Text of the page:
Bush may ease environmental rules to boost gas supplies
WASHINGTON -- The Bush administration is considering easing environmental requirements for a multitude of gasoline blends and streamlining permits for new refineries to increase fuel supplies and fight soaring prices, Commerce Secretary Donald Evans said Wednesday.
Evans, a former Texas oil company executive, said that the cost of gasoline, which hit a record national average of $2.06 per gallon this week, was affecting driving habits, with people making fewer trips to the store.
Mindful that oil shocks in the 1970s and 1980s were severe enough to push the country into a series of recessions, Evans said the administration was taking very seriously the current run-up in prices and the impact it might have on consumer's buying patterns.
"It is of great concern to us," Evans told the AP. "The president will take all the steps we can to deal with the problem."
A CNN-USA Today-Gallup poll on Wednesday indicated that almost six in 10 people surveyed said they expected gasoline prices would cause them a financial hardship this summer and lead them to drive less.
Political heatThe administration is feeling political heat as well from the surge in energy prices. Democratic presidential challenger John Kerry, blaming Bush's foreign policy, said Wednesday that "instability and danger in the Middle East are driving up the price of oil."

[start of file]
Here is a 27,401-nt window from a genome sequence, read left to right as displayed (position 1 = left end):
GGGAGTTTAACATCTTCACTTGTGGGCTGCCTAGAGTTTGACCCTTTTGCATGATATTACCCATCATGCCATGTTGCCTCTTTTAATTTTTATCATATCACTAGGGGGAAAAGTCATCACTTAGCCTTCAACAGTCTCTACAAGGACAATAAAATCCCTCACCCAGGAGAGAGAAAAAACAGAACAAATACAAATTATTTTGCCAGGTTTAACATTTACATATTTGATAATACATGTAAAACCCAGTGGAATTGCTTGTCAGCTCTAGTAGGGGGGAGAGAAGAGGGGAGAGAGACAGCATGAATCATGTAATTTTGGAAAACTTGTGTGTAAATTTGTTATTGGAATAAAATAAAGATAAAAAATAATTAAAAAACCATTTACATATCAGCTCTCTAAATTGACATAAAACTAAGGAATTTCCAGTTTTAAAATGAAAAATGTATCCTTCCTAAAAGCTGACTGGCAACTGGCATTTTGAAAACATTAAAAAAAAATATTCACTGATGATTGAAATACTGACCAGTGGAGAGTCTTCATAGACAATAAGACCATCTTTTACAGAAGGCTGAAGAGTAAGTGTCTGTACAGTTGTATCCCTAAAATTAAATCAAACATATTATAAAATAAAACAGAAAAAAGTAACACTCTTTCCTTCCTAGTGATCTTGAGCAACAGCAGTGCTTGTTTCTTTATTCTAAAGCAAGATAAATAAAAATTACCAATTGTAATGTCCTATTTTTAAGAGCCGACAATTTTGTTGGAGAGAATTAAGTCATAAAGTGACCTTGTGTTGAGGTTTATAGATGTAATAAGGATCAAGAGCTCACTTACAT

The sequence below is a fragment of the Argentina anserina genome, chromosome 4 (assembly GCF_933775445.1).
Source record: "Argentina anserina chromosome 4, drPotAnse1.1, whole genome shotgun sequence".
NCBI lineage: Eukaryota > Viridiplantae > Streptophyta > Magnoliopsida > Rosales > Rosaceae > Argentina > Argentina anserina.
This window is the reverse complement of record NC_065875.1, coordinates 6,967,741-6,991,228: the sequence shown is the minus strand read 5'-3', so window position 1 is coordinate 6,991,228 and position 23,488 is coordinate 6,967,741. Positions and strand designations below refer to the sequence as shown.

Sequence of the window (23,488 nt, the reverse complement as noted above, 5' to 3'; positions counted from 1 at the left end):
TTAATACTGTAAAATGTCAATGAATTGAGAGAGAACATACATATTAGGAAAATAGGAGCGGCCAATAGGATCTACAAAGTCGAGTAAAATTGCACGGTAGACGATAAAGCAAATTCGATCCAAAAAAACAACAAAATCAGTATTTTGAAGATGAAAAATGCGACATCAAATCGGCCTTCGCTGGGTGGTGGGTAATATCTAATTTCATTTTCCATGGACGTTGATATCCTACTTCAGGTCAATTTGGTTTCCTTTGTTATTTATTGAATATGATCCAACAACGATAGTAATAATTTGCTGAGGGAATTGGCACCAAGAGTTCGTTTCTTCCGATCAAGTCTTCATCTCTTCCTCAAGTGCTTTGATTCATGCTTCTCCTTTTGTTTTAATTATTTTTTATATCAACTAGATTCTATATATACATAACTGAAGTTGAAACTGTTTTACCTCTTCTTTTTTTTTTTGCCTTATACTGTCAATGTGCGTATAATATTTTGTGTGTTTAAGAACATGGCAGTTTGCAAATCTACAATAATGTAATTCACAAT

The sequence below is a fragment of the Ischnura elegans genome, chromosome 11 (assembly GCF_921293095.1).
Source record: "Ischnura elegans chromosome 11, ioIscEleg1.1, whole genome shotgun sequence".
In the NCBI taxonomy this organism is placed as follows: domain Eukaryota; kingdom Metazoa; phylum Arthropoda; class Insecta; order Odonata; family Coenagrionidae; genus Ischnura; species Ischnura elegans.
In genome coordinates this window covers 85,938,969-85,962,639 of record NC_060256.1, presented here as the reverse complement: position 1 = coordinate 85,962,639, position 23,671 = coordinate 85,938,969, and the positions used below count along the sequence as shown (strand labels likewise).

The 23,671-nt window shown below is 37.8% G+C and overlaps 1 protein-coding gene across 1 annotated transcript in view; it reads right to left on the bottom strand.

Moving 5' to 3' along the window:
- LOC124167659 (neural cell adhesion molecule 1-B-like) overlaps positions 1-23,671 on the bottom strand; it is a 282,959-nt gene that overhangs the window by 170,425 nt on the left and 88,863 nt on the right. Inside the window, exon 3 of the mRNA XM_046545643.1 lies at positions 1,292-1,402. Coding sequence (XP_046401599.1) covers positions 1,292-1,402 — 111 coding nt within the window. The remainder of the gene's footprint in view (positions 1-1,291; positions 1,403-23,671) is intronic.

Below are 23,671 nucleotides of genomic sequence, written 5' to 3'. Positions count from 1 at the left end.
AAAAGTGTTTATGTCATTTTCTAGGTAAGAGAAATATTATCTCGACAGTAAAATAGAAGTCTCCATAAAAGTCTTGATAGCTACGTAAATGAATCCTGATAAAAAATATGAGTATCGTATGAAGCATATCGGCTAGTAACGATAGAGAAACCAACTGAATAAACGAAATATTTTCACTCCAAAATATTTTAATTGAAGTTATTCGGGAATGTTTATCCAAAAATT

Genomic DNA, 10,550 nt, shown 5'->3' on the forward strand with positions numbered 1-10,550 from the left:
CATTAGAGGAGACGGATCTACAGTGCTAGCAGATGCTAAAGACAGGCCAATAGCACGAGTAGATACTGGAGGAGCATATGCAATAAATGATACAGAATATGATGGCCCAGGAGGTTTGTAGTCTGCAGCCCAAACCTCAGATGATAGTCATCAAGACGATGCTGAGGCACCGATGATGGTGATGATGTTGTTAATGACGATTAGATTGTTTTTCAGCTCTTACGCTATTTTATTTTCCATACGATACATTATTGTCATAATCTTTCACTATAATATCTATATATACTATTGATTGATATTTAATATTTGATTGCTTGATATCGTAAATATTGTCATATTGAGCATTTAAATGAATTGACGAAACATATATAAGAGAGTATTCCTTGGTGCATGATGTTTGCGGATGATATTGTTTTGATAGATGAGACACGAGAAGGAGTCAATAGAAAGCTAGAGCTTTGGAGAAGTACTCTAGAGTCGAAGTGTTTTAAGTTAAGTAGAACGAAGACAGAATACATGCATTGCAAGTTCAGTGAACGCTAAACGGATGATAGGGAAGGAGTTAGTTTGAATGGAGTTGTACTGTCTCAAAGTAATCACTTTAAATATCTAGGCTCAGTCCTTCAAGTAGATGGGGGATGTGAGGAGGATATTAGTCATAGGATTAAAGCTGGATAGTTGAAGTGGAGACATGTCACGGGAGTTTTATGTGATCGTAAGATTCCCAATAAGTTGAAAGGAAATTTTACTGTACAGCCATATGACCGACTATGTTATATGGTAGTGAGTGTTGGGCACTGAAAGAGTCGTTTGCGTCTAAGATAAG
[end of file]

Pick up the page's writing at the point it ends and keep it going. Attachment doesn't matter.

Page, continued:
On a campaign swing in Oregon and Washington states, Kerry said people are paying more for gasoline because the administration did not pressure the Organization of Petroleum Exporting Countries to lower prices by producing more oil.
Evans said the administration was exploring ways to reduce the requirements that now exist for gasoline blends in different parts of the country to deal with specific air pollution problems.
"We've got to think real hard whether we need 17, 18, 19, 20, whatever it is, different varieties of fuel in this country," Evans said. "That puts certain areas of the country at a very high risk of being dependent on a single source supplier."
Evans said the need for these "boutique fuels" was hurting the country's ability to import gasoline. While there is surplus capacity at refineries worldwide, foreign refiners often do not produce the specialty blends required only in America.
But Vickie Patton, a senior lawyer with Environmental Defense in Boulder, Colo., said that the use of cleaner-burning gasoline blends had been "consistently one of the single most effective measures to protect public health and the environment from harmful air pollution."
Evans also suggested looking "at the regulations and permitting processes as to expanding and building our own refineries here in America." He said a new refinery had not been built in this country in more than 25 years.
Evans is the second Cabinet member to raise the issue of the numerous gasoline blends that are required to meet environmental standards.
Energy Secretary Spencer Abraham, testifying before a House panel last month, said the administration was seriously considering requests from California and New York to waive requirements that they sell specially blended gasoline. The requirements for the special blends of gasoline make fuel more expensive.
EPA spokesman John Millett said the agency has not indicated when it might make a decision.
Evans also noted that Bush's energy bill was still tied up in Congress. Many Democrats are opposed to a proposal that would open an Alaskan wildlife refuge to oil drilling.